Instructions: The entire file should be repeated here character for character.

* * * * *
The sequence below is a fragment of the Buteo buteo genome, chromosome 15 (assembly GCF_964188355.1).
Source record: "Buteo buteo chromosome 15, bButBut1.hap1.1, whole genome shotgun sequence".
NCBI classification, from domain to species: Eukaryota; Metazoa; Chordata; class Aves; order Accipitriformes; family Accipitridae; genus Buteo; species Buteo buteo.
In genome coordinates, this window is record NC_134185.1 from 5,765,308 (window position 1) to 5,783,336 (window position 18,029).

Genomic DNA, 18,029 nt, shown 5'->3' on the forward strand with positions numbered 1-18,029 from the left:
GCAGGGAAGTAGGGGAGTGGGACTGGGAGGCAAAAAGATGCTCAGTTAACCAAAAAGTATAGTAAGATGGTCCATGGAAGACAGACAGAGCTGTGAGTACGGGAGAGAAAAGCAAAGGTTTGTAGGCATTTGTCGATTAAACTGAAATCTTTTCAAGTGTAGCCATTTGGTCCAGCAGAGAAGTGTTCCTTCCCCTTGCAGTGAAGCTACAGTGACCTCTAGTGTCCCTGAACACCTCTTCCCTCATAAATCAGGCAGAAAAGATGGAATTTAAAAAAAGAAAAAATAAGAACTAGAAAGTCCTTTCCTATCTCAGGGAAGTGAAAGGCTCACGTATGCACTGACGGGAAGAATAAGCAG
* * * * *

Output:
The sequence below is a fragment of the Buteo buteo genome, chromosome 15 (assembly GCF_964188355.1).
Source record: "Buteo buteo chromosome 15, bButBut1.hap1.1, whole genome shotgun sequence".
NCBI classification, from domain to species: Eukaryota; Metazoa; Chordata; class Aves; order Accipitriformes; family Accipitridae; genus Buteo; species Buteo buteo.
In genome coordinates, this window is record NC_134185.1 from 5,765,308 (window position 1) to 5,783,336 (window position 18,029).

Genomic DNA, 18,029 nt, shown 5'->3' on the forward strand with positions numbered 1-18,029 from the left:
GCAGGGAAGTAGGGGAGTGGGACTGGGAGGCAAAAAGATGCTCAGTTAACCAAAAAGTATAGTAAGATGGTCCATGGAAGACAGACAGAGCTGTGAGTACGGGAGAGAAAAGCAAAGGTTTGTAGGCATTTGTCGATTAAACTGAAATCTTTTCAAGTGTAGCCATTTGGTCCAGCAGAGAAGTGTTCCTTCCCCTTGCAGTGAAGCTACAGTGACCTCTAGTGTCCCTGAACACCTCTTCCCTCATAAATCAGGCAGAAAAGATGGAATTTAAAAAAAGAAAAAATAAGAACTAGAAAGTCCTTTCCTATCTCAGGGAAGTGAAAGGCTCACGTATGCACTGACGGGAAGAATAAGCAG